An Indian touch to Bundesliga
Next time you follow European football, Robin Dutt could give you reason to cheer. When the top tier of the Bundesliga kicks off in August, this 44-year-old Indian-German coach from Cologne will be on the sidelines every time SC Freiburg play, reports Abhijeet Kulkarni.sports Updated: Jun 21, 2009 01:04 IST
Next time you follow European football, Robin Dutt could give you reason to cheer. When the top tier of the Bundesliga kicks off in August, this 44-year-old Indian-German coach from Cologne will be on the sidelines every time SC Freiburg play.
In football’s richest continent and in a country that has won the World Cup thrice (1954, 74, 90), this is a first for a person of Indian origin.
“It makes me proud to become the first coach with roots from India to be allowed to coach an elite league team in Germany,” Dutt, who topped his coaching course with the German football federation in 2005, told HT in an email interview.
Dutt’s father Sabyasachi is from West Bengal and he refers to himself as “half-Indian”. A visit to Kolkata hasn’t happened for long because of football commitments.
Dutt turned coach in 1995. “I played for many clubs up to the fourth division. But it was not enough to play as professional…. Therefore I decided at an early stage I will become a coach,” he said.
Success took four years in coming when TSG Leonberg, a team in the lower league, was promoted with Dutt as player-coach. But it was in 2002 that Dutt’s career got a boost when he was appointed reserve team coach of Stuttgart Kickers, a former Bundesliga club. He was elevated to chief coach the following year and stayed with them till joining Freiburg in 2007.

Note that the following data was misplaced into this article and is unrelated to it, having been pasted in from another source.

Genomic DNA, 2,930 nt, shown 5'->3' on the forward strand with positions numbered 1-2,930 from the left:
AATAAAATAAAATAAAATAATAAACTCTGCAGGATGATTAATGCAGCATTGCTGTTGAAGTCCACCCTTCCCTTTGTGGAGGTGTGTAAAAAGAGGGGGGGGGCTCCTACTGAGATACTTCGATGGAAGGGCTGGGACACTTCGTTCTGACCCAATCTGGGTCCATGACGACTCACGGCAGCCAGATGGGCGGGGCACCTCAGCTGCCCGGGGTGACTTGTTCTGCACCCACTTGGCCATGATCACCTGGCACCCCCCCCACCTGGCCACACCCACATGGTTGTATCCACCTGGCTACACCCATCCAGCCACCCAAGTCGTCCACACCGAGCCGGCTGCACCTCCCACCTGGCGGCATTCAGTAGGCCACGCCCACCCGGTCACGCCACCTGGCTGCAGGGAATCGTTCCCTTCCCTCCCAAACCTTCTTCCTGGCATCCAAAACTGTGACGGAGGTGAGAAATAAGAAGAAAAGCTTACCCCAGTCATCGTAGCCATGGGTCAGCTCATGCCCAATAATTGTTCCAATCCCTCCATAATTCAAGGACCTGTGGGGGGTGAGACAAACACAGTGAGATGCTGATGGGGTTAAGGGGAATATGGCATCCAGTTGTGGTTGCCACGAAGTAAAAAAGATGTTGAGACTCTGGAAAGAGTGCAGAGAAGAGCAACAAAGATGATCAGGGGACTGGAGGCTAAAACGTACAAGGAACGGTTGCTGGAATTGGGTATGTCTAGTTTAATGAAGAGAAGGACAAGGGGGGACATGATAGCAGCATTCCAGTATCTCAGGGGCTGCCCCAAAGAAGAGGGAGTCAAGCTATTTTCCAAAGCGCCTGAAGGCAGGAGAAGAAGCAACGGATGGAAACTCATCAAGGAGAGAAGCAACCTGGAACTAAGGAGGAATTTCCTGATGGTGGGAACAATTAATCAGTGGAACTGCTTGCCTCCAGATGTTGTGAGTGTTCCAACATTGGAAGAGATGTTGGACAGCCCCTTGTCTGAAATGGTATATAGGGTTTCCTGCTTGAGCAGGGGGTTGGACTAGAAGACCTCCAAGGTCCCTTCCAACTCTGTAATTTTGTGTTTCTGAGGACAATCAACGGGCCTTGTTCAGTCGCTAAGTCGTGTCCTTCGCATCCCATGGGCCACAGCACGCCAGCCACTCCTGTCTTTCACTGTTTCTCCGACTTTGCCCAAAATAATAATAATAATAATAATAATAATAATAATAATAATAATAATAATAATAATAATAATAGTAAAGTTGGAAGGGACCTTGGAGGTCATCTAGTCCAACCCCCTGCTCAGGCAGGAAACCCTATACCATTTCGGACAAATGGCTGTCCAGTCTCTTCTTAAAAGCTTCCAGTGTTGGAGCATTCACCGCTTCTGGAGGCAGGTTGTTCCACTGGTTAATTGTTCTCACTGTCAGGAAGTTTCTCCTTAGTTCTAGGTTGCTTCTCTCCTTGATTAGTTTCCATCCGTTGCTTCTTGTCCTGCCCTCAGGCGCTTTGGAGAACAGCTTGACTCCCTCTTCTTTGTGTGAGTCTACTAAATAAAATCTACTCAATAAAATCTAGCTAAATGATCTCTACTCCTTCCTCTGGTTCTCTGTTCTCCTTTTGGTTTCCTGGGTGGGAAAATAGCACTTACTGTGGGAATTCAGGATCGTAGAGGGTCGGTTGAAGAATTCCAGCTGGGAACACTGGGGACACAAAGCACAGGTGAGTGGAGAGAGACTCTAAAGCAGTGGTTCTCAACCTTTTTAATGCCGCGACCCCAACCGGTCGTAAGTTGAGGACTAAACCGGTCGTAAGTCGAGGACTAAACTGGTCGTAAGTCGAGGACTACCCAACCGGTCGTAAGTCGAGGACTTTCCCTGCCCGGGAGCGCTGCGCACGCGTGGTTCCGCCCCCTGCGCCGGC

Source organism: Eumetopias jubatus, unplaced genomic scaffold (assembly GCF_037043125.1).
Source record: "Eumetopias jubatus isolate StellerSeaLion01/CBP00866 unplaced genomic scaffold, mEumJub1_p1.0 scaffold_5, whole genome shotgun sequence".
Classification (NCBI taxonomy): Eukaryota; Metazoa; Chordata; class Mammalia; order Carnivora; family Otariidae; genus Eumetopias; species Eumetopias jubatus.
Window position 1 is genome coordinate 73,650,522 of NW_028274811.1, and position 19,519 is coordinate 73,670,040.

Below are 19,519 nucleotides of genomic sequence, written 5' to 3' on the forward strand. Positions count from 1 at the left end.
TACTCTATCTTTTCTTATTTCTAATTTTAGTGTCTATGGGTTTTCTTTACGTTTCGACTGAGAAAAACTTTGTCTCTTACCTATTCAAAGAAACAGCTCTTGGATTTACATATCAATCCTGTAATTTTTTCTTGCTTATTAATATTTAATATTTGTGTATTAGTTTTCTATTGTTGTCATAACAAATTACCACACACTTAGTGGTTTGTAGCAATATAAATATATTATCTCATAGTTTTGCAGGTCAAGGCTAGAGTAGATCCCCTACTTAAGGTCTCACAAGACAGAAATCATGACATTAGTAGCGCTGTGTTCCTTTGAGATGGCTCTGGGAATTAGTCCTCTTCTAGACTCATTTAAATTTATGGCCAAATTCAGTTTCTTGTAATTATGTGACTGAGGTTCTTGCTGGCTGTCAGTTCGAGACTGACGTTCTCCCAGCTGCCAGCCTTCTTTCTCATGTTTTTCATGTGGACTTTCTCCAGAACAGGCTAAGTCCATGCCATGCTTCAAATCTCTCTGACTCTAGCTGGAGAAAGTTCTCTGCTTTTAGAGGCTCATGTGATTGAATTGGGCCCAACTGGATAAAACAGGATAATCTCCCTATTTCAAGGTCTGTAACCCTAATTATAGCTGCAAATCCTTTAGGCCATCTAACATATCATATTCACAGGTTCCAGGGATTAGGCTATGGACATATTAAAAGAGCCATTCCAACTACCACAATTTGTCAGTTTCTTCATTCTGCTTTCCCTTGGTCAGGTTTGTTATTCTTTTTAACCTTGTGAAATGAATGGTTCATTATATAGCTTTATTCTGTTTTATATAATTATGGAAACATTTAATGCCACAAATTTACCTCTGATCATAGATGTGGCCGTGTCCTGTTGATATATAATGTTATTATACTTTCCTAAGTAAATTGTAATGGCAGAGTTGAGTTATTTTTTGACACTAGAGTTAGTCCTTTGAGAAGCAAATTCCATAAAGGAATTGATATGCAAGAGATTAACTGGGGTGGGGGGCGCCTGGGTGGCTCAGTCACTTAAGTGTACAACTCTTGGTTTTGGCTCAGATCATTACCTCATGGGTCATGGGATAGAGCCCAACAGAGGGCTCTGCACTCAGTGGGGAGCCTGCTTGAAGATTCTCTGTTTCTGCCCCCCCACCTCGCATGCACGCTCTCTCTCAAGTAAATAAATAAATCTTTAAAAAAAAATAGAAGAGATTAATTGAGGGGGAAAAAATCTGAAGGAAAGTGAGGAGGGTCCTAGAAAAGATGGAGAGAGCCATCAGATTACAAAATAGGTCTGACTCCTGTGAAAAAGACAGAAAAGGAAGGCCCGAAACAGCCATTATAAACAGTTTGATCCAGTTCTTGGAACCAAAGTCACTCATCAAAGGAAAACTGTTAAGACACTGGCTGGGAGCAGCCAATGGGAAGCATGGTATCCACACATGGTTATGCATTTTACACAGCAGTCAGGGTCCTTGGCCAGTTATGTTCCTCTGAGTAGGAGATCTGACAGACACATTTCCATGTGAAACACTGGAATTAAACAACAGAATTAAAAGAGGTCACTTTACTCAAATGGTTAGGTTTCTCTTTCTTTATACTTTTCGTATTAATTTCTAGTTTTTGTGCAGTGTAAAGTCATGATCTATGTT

Dutt said he would be happy to see a player of Indian-origin in the Bundesliga now. “If an Indian possesses adequate quality, I will surely give him a trial. It would be nice if a player of Indian origin could play in Germany’s top league,” he said.
Keeping Freiburg afloat among the giants of German football is Dutt’s biggest challenge now.
“Unlike Hoffenheim (a club that reached Bundesliga in 2008-09 after being in fifth division in 2000), which is supported by a very rich patron, Freiburg cannot afford to have expensive transfer of players.
“Freiburg is a training centre-cum-team that believes in promoting own talent and we know that every day we must work hard to retain our place in the Bundesliga,” he added. And being a trendsetter, Dutt said, won’t translate into additional pressure. “There is a proverb in German which says ‘Paving the path is the target’. And that is my work,” he said. “In my coaching career, I have worked in every club as if it was my last.”